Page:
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Why chocolate is going extinct and how gene editing can save it

Chocolate, the much-loved delicacy across the globe may be extinct by 2050 as warned by the scientists is shocking for the sweet-toothed. It is again the global climatic change wreaking havoc on cacao plantation drastically reducing the production with the gradual rise in global temperature.

Cacao plants thrive only under specific conditions. It requires a stable high temperature, very high humidity, copious rainfall, and nitrogen-rich soil. These are the reasons that these plants can only be grown 10-20 degree North and South of the equator. The bulk of world’s cocoa production comes mainly from the Western African country Ghana and Cote d’Ivoire and Indonesia.

Elevation is the key to grow cacao plants:


The expected temperature rise by 2050 may push the cacao cultivation to higher elevations 1500-1600 feet above the sea level from the current elevation of 350-800 feet, which is optimal in Ghana and Cote d’Ivoire.

This would mean further destruction of rainforests and preserved areas further damaging the ecosystem. In a few years, the government of both the leading cocoa producing countries would have to spend agonizing moments as they would be caught in a big dilemma of either saving cocoa plantation or the ecosystem.

Evapotranspiration – The threat to cacao trees:


According to the National Oceanic and Atmospheric Administration (NOAA), the rising global temperature is unlikely to bring heavier rainfalls. The regions are expected to get hotter with much less humidity. In evapotranspiration, the higher temperatures squeeze out more water from the leaves and soil rendering it totally unsuitable for producing cocoa pods.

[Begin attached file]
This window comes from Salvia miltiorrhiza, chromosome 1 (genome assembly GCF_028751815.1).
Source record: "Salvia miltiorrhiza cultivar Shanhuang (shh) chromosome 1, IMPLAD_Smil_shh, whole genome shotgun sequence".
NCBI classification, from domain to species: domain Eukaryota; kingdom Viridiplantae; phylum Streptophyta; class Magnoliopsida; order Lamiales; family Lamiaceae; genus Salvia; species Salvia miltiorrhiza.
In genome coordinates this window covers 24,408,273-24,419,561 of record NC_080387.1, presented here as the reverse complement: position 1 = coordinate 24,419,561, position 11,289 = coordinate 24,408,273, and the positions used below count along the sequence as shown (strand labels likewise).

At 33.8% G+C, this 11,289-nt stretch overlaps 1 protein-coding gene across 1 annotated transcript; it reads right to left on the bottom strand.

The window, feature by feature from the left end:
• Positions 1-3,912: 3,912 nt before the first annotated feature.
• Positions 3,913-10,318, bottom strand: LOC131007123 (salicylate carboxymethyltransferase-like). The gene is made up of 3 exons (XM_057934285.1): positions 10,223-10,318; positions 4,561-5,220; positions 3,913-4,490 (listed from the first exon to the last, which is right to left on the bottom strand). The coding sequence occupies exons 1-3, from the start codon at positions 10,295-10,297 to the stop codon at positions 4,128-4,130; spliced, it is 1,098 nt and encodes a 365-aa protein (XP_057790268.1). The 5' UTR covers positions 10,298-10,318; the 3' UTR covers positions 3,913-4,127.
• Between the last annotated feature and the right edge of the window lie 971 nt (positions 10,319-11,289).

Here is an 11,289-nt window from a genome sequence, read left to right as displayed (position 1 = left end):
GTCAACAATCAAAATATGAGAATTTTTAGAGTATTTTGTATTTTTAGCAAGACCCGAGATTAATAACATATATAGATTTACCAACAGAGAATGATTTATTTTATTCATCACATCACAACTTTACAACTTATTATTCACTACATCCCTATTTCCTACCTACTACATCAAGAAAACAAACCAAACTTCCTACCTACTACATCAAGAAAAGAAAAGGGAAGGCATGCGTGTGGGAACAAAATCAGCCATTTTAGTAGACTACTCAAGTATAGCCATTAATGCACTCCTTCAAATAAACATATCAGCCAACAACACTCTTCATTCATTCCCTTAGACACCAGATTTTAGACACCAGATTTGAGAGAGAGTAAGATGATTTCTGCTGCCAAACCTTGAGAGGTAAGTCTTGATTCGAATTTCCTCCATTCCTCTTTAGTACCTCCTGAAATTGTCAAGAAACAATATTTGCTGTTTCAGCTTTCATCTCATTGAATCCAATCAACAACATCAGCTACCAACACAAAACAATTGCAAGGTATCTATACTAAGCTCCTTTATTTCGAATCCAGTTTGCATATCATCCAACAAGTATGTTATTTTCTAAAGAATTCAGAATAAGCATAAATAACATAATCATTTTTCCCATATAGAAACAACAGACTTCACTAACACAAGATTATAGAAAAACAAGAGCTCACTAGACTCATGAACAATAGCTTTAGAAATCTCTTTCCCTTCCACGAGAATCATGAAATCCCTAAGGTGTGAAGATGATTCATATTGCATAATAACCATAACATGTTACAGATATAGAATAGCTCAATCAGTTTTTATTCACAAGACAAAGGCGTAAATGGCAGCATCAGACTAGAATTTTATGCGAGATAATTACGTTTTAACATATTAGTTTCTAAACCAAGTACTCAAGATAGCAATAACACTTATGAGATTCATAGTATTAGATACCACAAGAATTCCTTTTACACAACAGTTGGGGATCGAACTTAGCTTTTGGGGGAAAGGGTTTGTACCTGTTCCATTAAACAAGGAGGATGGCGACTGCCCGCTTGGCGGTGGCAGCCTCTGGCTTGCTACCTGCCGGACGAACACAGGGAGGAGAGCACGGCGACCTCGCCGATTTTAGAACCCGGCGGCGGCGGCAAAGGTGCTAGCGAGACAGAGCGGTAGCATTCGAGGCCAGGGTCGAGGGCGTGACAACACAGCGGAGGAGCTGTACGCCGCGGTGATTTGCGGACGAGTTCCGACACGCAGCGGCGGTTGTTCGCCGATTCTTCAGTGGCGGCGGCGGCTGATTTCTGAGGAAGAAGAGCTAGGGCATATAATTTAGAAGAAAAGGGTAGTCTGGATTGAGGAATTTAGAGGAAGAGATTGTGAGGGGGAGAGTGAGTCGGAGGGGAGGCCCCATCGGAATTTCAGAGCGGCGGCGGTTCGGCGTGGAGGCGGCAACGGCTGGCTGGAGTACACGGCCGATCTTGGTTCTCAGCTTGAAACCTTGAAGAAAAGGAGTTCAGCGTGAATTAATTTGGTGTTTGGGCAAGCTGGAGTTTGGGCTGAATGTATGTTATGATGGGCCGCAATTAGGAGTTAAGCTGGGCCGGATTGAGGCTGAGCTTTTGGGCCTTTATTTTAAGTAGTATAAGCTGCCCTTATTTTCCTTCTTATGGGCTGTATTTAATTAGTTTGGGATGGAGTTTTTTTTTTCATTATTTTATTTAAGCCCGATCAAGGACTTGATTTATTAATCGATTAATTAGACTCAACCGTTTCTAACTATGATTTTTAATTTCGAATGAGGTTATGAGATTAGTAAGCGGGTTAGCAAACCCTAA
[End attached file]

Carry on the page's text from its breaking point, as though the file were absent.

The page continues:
Under the existing business conditions, a marked reduction in suitable cultivation area for cacao trees would be observed by 2050 causing a dwindling of the cocoa harvest to almost nil.

Even under suitable conditions, cacao plantations are under the continuous threat of fungal attacks as humidity breeds fungi and the climatic change would add further woes to the cultivation.

Gene-editing to come to the rescue:


Fortunately, a good news for the cacao farmers and chocolate fiends. About 40-50 million people depend on chocolate for their livelihood of which 5 million are cacao farmers running small operations as reported by the World Cocoa Foundation.

Scientists are attempting gene-tweaking of the cacao bean seeds with CRISPR (Clustered Regularly Interspaced Short Palindromic Repeats), a genetic tool that can easily alter DNA sequences modifying the gene function.

With the CRISPR-Cas9 tool, the scientists can literally crop, add or change parts of DNA sequencing in cacao plants creating a new version which would help the producers remain in the business. As a result, we can not only get a better variety of cacao plant with increased climate tolerance but it would also be resistant to viral and fungal attacks.

This genetic tool was never been applied on cacao plants though it was effective in changing the color of the flower and modify grape leaves to be resistant to mildew attack in 2017.

Sweet initiatives:

carbon footprints

The global confectionary company Mars in collaboration with the scientists at the University of Berkeley, California in its Innovative Genomics Institute are trying to create a climate-resilient variety of cacao able to withstand higher temperature and drier conditions.

It is a part of the Mars’ larger initiative pledging $1 billion to reduce carbon footprints of its business and enhance the sustainability of cacao plantation. It has already launched Cacao Genome Project in 2008 to spot the traits which would help in developing climate adaptability, less water requirement and enhanced yield in the crop.

The scientists are reported to be using CRISPR tool to modify the DNA of cacao plants enabling them to thrive in different elevations at the same time being disease-resistant as well. CRISPR has gained popularity due to its implication in human genetics but scientists believe it would have a greater impact on food and agriculture especially in saving vulnerable crops.

Whether the efforts of Berkeley’s Genomic institute would deliver in line with expectations or not is a matter of time. Scientists have forewarned a greater impact of climate change on cacao cultivation for the next generation farmers.

For the chocolate lovers and growers, it would be a patient wait till an improved variety of cacao emerges from the prestigious research hub. Till then, keep on munching the sinful bites as long as it is within the reach.


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